Editorial: Ned Lamont for governor – GreenwichTime – Hearst (Newspapers)

“By just about any account, Connecticut is in an unhappy, uncertain place.

Look at most ranking lists titled “Best place in America to… (pick your topic)” and you will likely have to read down until you find “Connecticut” in a mediocre — or worse — position.

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Its roads are congested, corroding factors in a stagnant economy. Its rail system is balky, detracting considerably from a now-frayed selling point that the state is “conveniently” situated between New York City and Boston.

The state’s finances are critically out of whack — $4.5 billion short in the biennium budget set to go into effect on July 1, 2019; pensions underfunded by some $100 billion and demanding annual state contributions so large they choke the state’s ability to spend on other needs.

How did we get here? It’s easy — and completely inaccurate — to pin it all on Gov. Dannel P. Malloy, the 63-year-old Democrat who has held office the last eight years and who will turn the power — and the headaches — over to a successor on Jan. 9.

Today’s problems are rooted in decisions — and inaction — dating back at least to the 1990’s, including labor agreements, made during the tenure of former Republican Gov. John G. Rowland.

The challenges will not be solved in a short time. Nor will they be wrestled to the ground by imposed will alone.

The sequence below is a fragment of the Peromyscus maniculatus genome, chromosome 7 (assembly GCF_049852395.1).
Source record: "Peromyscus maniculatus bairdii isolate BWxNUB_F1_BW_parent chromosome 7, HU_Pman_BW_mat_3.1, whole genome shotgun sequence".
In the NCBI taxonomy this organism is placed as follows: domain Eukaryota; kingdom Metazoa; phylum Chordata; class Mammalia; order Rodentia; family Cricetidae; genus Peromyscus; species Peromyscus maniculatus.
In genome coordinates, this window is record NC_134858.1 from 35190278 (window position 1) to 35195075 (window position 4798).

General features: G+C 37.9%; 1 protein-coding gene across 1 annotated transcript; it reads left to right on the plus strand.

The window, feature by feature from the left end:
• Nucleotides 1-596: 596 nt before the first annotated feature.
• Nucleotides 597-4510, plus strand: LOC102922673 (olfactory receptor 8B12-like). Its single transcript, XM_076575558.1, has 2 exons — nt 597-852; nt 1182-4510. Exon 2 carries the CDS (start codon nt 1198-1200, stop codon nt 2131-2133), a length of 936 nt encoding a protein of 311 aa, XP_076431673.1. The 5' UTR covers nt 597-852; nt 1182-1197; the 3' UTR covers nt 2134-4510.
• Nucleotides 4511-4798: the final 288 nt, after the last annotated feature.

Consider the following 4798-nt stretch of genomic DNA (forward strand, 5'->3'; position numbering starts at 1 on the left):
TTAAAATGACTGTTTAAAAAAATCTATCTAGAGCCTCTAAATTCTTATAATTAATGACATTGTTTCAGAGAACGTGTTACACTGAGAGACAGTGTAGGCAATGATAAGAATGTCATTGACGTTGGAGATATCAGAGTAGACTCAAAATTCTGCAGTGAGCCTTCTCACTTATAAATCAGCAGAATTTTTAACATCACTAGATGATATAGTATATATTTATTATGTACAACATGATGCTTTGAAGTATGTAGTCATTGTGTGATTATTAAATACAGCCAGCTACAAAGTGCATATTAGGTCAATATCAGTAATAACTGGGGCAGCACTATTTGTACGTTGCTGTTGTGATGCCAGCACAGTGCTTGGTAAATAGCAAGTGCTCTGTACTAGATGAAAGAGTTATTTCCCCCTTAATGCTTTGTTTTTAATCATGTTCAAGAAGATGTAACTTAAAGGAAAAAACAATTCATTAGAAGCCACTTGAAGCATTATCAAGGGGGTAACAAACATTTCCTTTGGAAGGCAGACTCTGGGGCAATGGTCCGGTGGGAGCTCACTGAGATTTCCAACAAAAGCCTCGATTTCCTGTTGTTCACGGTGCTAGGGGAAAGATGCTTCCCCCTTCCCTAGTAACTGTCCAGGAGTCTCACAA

All three candidates for governor are businessmen, none with state-wide governing experience.

Oz Griebel, of Hartford, a former Republican running as an independent, is energetic, knowledgeable about transportation needs, and optimistic about the state’s potential. His idea to hold off on funding the state pensions for two years, though, is an approach that contributed to the present plight.

Republican Bob Stefanowski’s proposal to eliminate the state income tax over eight years is unrealistic. The tax — about $9.5 billion annually — represents more than half of Connecticut’s tax revenue. What’s replacing it?

Stefanowski’s style seems to be of the “imposed will” school.

The Hearst Connecticut Media Group Editorial Board believes the best person for the job is Ned Lamont, the 64-year-old Greenwich entrepreneur turned investor.”

Source: Editorial: Ned Lamont for governor – GreenwichTime

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Opinion | The Republican Attack on California – By Tim Wu – NYT